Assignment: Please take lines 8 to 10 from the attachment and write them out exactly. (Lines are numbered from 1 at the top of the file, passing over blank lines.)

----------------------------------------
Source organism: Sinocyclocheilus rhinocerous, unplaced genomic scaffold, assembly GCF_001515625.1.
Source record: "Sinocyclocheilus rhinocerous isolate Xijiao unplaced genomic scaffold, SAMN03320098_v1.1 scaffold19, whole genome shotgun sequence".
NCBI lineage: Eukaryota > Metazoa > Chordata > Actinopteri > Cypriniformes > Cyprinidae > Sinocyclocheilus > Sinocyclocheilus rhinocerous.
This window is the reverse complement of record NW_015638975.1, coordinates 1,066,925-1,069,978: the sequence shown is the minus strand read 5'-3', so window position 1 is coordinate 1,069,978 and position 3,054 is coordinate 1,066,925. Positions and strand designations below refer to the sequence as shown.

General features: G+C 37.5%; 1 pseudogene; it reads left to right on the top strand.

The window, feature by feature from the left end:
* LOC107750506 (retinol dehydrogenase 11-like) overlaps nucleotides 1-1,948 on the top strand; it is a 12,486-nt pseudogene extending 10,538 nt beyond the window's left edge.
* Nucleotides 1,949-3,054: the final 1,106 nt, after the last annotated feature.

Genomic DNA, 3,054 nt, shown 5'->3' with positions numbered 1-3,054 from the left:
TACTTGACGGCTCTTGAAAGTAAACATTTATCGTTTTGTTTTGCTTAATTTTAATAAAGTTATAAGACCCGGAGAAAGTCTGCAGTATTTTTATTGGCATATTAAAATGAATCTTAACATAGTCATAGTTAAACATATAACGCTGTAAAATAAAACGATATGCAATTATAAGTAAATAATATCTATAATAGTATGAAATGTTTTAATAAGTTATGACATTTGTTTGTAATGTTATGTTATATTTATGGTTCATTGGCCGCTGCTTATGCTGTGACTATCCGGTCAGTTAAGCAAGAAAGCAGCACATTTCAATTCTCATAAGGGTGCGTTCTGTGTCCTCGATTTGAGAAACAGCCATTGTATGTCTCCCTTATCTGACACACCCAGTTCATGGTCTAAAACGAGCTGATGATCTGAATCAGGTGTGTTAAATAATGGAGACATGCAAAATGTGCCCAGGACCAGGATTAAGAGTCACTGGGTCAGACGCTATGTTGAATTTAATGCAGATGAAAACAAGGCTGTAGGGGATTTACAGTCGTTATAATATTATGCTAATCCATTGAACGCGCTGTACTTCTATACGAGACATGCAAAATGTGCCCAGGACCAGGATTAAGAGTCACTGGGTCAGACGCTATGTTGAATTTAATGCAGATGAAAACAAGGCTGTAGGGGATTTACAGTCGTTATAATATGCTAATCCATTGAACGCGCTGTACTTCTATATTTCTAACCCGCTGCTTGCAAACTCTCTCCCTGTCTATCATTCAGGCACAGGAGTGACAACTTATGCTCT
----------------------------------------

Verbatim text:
* Nucleotides 1,949-3,054: the final 1,106 nt, after the last annotated feature.

Genomic DNA, 3,054 nt, shown 5'->3' with positions numbered 1-3,054 from the left:
TACTTGACGGCTCTTGAAAGTAAACATTTATCGTTTTGTTTTGCTTAATTTTAATAAAGTTATAAGACCCGGAGAAAGTCTGCAGTATTTTTATTGGCATATTAAAATGAATCTTAACATAGTCATAGTTAAACATATAACGCTGTAAAATAAAACGATATGCAATTATAAGTAAATAATATCTATAATAGTATGAAATGTTTTAATAAGTTATGACATTTGTTTGTAATGTTATGTTATATTTATGGTTCATTGGCCGCTGCTTATGCTGTGACTATCCGGTCAGTTAAGCAAGAAAGCAGCACATTTCAATTCTCATAAGGGTGCGTTCTGTGTCCTCGATTTGAGAAACAGCCATTGTATGTCTCCCTTATCTGACACACCCAGTTCATGGTCTAAAACGAGCTGATGATCTGAATCAGGTGTGTTAAATAATGGAGACATGCAAAATGTGCCCAGGACCAGGATTAAGAGTCACTGGGTCAGACGCTATGTTGAATTTAATGCAGATGAAAACAAGGCTGTAGGGGATTTACAGTCGTTATAATATTATGCTAATCCATTGAACGCGCTGTACTTCTATACGAGACATGCAAAATGTGCCCAGGACCAGGATTAAGAGTCACTGGGTCAGACGCTATGTTGAATTTAATGCAGATGAAAACAAGGCTGTAGGGGATTTACAGTCGTTATAATATGCTAATCCATTGAACGCGCTGTACTTCTATATTTCTAACCCGCTGCTTGCAAACTCTCTCCCTGTCTATCATTCAGGCACAGGAGTGACAACTTATGCTCT